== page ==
Technology Too Far?

It seems that these days, each new invention, or even just an update to an existing product is trying to one up the one that just came out. Phones and cars are notorious for adding new buttons, gadgets, bells and whistles, etc. to the “LATEST and GREATEST” products to make them the next must-have item. But sometimes these new advantages seem unnecessary or even downright silly. In the case of the new Mazda with the option to update Facebook while driving, the addition seems both unessential and not safe.

 Some uproar and backlash was received after Mazda showcased their newest car with Facebook technology in this past week’s Super Bowl, showing a man driving down the road updating his status. Although some may see this cool to some, this poses as a major safety threat. In a world where we are already worried about the danger that texting or even just talking on the phone has to drivers, why would we want to add an even more distracting element out to our vehicles. A Senator from West Virginia made the point that highway safety measurements are in progress and this new ad, and car, and he also mentions that this advance is a fatal one. He has a point, if we are too consumed looking down at the Facebook screen and not the wheel and the road ahead of you?

As people use cellphones more and more, the auto industry is trying to make smart phones services both hands and eyes free. That statement alone sounds kind of ridiculous. Yes, there is a way to do that but is it really worth it?

Whatever side of the debate you fall on, we must realize that a customer wants what a customer wants. Having a car without at least some of these bells and whistles is now considered obsolete. Days of non-smartphone cable cars are way in the past and even though there is always a critic from the other end, against some new technology. In this case, with good reason.

What are your thoughts on these cars with the newest screens, Facebook apps, etc.? Are Cars going to have computers/iPads/or even TVs for drivers to use in them in the future? Is is making driving safer or more dangerous?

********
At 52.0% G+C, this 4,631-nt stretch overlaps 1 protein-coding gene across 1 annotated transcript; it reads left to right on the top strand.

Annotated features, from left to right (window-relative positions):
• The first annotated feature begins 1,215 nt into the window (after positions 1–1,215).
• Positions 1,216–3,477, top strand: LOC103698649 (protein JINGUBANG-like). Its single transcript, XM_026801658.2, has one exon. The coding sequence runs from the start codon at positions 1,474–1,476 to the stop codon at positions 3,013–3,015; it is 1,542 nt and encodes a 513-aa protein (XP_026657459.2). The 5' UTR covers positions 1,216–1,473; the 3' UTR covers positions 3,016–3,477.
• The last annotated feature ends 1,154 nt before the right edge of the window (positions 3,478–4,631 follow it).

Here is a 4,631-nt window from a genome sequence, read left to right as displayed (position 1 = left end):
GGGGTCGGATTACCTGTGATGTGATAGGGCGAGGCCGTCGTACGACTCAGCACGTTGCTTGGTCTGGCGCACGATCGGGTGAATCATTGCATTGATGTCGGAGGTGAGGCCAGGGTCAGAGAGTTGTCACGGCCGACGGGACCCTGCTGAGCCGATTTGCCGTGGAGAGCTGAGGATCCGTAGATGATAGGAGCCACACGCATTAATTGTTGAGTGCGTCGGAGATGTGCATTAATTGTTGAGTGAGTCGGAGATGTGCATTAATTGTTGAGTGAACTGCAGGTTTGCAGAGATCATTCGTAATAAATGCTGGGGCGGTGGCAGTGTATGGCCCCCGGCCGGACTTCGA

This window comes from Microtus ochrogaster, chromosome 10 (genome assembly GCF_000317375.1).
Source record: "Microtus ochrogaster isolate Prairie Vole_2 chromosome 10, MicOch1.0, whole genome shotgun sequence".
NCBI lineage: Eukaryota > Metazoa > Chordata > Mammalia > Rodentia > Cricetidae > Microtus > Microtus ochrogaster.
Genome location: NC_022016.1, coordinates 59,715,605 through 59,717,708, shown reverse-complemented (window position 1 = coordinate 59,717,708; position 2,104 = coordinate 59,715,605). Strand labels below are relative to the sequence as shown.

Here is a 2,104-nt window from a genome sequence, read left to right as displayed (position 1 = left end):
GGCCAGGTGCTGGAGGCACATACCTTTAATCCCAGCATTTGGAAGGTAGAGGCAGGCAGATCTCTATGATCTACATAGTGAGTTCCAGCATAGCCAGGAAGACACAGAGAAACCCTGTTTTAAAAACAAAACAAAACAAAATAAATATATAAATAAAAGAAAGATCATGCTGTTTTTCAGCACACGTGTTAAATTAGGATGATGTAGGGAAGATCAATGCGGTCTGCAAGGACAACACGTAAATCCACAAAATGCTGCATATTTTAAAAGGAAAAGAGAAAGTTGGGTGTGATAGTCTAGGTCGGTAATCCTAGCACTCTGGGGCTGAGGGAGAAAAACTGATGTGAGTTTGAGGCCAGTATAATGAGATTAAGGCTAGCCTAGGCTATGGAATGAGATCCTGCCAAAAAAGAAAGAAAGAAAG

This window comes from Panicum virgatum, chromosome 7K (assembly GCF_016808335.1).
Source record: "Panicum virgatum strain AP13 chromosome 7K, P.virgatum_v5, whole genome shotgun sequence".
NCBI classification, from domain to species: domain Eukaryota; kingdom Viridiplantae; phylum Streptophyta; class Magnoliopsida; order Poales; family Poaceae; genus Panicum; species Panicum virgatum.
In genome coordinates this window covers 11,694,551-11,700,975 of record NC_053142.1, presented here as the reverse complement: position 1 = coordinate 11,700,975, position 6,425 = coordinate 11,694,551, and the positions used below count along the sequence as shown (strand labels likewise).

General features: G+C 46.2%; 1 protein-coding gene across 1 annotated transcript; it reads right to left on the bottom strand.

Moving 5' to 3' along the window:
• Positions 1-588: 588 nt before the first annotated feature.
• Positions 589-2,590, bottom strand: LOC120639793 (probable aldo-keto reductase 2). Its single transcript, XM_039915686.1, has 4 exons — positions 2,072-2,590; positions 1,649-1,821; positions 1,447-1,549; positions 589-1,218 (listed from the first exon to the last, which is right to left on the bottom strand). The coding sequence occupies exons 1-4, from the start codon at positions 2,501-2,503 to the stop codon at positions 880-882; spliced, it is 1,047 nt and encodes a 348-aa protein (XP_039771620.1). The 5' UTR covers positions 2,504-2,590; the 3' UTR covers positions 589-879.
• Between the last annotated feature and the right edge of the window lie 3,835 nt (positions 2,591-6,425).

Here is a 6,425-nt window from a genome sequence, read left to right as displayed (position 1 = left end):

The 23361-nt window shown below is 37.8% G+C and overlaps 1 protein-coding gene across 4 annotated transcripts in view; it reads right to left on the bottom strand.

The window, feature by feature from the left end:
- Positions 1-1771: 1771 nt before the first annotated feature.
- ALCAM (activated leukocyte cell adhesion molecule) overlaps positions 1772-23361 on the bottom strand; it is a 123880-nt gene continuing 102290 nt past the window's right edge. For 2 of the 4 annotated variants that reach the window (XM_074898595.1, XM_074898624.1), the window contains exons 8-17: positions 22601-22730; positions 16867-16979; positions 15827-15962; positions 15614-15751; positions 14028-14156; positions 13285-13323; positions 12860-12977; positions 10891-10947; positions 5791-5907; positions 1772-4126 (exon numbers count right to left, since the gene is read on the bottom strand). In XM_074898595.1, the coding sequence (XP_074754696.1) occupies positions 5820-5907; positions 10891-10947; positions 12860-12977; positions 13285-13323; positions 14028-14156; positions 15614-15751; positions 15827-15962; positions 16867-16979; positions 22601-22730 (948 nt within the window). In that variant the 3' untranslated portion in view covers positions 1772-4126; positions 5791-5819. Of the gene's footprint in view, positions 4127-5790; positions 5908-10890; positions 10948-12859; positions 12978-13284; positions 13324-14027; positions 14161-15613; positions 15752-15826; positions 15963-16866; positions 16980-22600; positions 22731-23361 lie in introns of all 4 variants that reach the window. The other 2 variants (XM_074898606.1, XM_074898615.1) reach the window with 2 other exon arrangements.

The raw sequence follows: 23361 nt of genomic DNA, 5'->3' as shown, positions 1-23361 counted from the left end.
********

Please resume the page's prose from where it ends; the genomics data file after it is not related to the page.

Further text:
Bachman, K. (2014, February 6). Will the Connected Car Lead to More Accidents? | Adweek. Retrieved February 6, 2014, from



5 thoughts on “Technology Too Far?

  1. I have to agree that this seems a little silly, and perhaps a warning sign of our current social-media obsession. Really? We can’t just listen to music anymore, but we have to update all forms of social media on our commute to work? The technological revolution has already made us believe that we’re superb multitaskers, but this takes safety risks to a new extreme. Instead of making life more “efficient” ( I would call it complicated) by catering new technology to the wants of society, we should take a step back and realize the harmful effects that can result from this type of innovation.


  2. This seems like a completely idiotic move on Mazda’s part. There is already so much negativity associated with texting and driving, why would you add Facebook to the mix? It also seems completely unnecessary. Anyone with a Facebook-accessible Mazda will have a smartphone, and I don’t see how it would be more convenient to use a car to post a status.


  3. Ugh. I’m a big Mazda guy, but this is just dumb. I love my manual transmission V6 Mazda6 (souped it up a bit for autocross when I lived in Nevada) and Mazda did help save Ford, but social technology is going a bit too far when it starts becoming a feature of cars. It’s bad enough we’re all so ADHD that we need TVs to keep us entertained on long drives, but now we have to update our Facebook too? Plus you have to pay for data for that in addition to a car, insurance, satellite radio, road side services, etc.

    Come on Mazda…


  4. I wonder if one day the whole screen craze will just implode in on itself. Stylistically, people are yearning more and more for simpler times–everyone uses black-and-white and Instagram filters to make their photos look more analog than they actually are. Mazda and other car companies should try to take advantage of this and comfort people with cars that are simpler, rather than even more digitally bloated.


  5. Although I agree that this is a terrible idea for Mazda, I wonder if they might be trying to help the obsession with social media. I know it seems like they are exacerbating the issue, but I have seen so many people on their phones while driving and I can’t help but think that maybe Mazda is trying to make the obsession safer. That yes, updating your Facebook from your Mazda is still an issue, but maybe it’s marginally safer than updating it from your smartphone while driving. It’s a stretch, but if it is slightly safer then at least it’s a step in the right direction.


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